The Switch form of The Ezio Collection features HD Rumble, an optimized HUD, as well as touch screen capability. While these features are nice, they’re hardly must-have additions. The HD Rumble is underutilized beyond cutscenes, the HUD is just about the same as in other versions from the collection, and also the touchscreen is just readily available for menus. In ways, these exclusive features feel superficial and gimmicky; it would happen to be preferable for the developers to forego these functions in return for further optimization of the Switch port.
The Ezio Collection’s Games and Films
When purchasing The Ezio Collection, players will start out with Assassin’s Creed II all by itself. The rest of the collection will have to be downloaded with the Nintendo eShop. Without the additional downloads, The Ezio Collection takes up around 7 gigabytes of space; with everything included, that number increases close to 35. Anyone thinking about this collection should make sure they have a robust sd card prior to getting their on the job it.
Despite these flaws, each game is still very enjoyable. If you take the role of Desmond Miles, you utilize a machine known as the Animus to relive the lives of your ancestors. While playing as those ancestors, you perform assassinations and battle the villainous Templar To ensure humanity keeps its freedom. The action-adventure gameplay is kept just as the original titles specified for. This may not always be for that better – particularly, Assassin’s Creed II hasn’t aged along with the other games in this collection – but fans can be assured that these games are as faithful as they possibly can be.
The only major feature not included by The Ezio Collection is multiplayer, which was featured within the original releases of Brotherhood and Revelations. When it comes to the previous, this is especially unfortunate, as Brotherhood still uses key art of its multiplayer-exclusive characters when choosing to play it within the Ezio Collection. It’s understandable why this type of feature didn’t return, but it would have been fantastic to re-experience the classic frenzy of taking down other players.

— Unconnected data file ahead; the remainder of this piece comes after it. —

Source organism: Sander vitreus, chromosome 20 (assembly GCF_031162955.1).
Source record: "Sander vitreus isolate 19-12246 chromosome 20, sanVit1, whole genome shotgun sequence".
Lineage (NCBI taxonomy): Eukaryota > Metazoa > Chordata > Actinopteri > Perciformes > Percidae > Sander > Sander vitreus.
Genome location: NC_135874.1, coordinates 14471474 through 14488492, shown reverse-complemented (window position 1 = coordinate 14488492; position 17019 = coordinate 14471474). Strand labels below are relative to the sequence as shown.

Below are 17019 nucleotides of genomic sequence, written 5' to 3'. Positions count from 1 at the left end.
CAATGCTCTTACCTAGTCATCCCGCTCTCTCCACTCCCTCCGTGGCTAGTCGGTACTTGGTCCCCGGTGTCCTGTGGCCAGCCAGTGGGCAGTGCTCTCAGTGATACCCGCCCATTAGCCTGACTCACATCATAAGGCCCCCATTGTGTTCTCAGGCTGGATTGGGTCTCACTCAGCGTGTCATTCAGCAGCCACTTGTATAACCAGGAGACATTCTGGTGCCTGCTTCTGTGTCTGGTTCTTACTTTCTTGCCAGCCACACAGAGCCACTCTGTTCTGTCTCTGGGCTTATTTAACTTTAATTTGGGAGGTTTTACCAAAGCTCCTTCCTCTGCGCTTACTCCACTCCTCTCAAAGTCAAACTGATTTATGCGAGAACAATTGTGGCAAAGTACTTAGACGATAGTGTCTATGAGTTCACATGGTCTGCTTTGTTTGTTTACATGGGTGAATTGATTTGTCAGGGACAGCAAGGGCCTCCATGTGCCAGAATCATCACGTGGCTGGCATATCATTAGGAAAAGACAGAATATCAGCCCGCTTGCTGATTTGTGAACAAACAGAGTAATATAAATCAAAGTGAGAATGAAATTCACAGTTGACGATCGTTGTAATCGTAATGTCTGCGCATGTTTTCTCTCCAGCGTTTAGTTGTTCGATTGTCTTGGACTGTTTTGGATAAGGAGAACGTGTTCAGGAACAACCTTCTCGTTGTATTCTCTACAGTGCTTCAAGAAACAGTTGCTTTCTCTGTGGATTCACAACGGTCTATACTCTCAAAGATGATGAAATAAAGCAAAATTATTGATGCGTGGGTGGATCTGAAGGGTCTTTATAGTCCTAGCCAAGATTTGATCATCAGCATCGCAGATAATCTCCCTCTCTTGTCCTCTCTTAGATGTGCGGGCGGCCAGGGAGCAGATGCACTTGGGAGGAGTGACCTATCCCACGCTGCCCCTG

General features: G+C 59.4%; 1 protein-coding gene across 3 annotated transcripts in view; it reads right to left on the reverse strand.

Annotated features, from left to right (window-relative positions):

Two short films will also be included as a bonus, however they are not equipped with any media options for example pause or rewind. Pressing any button will simply kick players to the main menu without even keeping their spot. They also don’t keep the Switch from dimming its screen after idling for long enough, so unless you have your power options set otherwise, you’ll need to occasionally jiggle the joystick simply to make sure your movie doesn’t shut off when you watch it. They aren’t bad additions, however their implementation is far under ideal.
It’s difficult to say whether The Ezio Collection’s Switch port should be considered because the definitive method to play classic Assassin’s Creed titles. Notable issues plague each game, from input lag to messy handheld graphics, and the exclusive features haven't much worth by themselves. But, despite all these problems, The Ezio Collection still offers an incredibly fun experience with great detail and consistent, smooth gameplay. If you’ve never played these Assassin’s Creed games before, you don’t possess a PlayStation or Xbox, or you would like to go ahead and take series on the run, The Ezio Collection’s Switch port is obviously a must-have.